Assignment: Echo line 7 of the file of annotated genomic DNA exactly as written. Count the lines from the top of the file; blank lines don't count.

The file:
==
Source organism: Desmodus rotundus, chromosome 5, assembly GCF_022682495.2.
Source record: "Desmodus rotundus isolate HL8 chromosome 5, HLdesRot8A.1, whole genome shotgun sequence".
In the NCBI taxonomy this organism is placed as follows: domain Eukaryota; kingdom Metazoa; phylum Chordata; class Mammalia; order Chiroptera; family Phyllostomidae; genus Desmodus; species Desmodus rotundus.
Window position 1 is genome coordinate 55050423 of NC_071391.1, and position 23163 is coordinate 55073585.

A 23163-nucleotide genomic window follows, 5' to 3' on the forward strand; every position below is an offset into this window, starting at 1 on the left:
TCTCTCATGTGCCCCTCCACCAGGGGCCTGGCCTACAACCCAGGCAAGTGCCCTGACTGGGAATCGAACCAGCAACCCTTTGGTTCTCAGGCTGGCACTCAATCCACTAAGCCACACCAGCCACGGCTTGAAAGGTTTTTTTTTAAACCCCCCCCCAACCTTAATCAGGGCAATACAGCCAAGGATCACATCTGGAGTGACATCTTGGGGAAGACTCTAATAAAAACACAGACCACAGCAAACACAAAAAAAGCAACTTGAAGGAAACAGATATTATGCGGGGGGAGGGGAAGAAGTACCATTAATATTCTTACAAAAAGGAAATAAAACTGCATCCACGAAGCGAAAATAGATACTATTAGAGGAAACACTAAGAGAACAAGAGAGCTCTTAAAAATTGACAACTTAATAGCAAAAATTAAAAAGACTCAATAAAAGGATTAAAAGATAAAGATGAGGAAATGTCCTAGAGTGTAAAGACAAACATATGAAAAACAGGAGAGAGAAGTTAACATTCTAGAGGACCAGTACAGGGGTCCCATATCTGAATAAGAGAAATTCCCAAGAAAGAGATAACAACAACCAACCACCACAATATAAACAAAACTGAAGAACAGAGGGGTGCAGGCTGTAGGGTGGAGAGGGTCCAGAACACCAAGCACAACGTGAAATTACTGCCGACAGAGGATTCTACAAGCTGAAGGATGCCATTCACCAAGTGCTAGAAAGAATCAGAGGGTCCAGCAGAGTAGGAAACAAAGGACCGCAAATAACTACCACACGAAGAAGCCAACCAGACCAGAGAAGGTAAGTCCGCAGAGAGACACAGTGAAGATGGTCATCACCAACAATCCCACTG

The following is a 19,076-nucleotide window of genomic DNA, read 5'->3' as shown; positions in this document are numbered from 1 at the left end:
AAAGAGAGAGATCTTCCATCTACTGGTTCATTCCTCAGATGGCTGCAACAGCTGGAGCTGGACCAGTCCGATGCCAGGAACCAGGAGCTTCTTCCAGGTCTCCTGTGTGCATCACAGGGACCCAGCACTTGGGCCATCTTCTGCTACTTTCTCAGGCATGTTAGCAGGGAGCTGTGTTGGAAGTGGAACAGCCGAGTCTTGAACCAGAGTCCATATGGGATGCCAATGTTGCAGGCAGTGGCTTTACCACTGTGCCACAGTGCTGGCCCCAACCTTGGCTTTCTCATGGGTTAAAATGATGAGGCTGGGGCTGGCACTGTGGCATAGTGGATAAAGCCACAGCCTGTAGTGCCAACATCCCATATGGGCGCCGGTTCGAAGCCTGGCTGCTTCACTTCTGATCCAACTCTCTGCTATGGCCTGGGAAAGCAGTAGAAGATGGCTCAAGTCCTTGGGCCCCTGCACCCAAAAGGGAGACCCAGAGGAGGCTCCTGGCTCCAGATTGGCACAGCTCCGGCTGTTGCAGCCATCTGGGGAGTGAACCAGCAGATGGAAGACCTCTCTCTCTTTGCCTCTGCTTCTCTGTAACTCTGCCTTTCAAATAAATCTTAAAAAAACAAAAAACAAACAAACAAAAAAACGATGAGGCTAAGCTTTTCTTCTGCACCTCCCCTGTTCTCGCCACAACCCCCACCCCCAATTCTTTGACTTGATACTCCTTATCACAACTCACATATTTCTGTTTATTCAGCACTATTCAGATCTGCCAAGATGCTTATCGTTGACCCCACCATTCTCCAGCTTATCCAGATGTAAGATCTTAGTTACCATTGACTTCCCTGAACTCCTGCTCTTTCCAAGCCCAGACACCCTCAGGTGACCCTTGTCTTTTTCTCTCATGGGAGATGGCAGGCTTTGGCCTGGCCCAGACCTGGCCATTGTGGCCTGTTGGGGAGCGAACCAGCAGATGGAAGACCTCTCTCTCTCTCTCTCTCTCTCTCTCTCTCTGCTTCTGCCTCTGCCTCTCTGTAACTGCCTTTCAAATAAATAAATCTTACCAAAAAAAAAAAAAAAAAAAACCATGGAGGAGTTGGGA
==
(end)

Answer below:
The following is a 19,076-nucleotide window of genomic DNA, read 5'->3' as shown; positions in this document are numbered from 1 at the left end: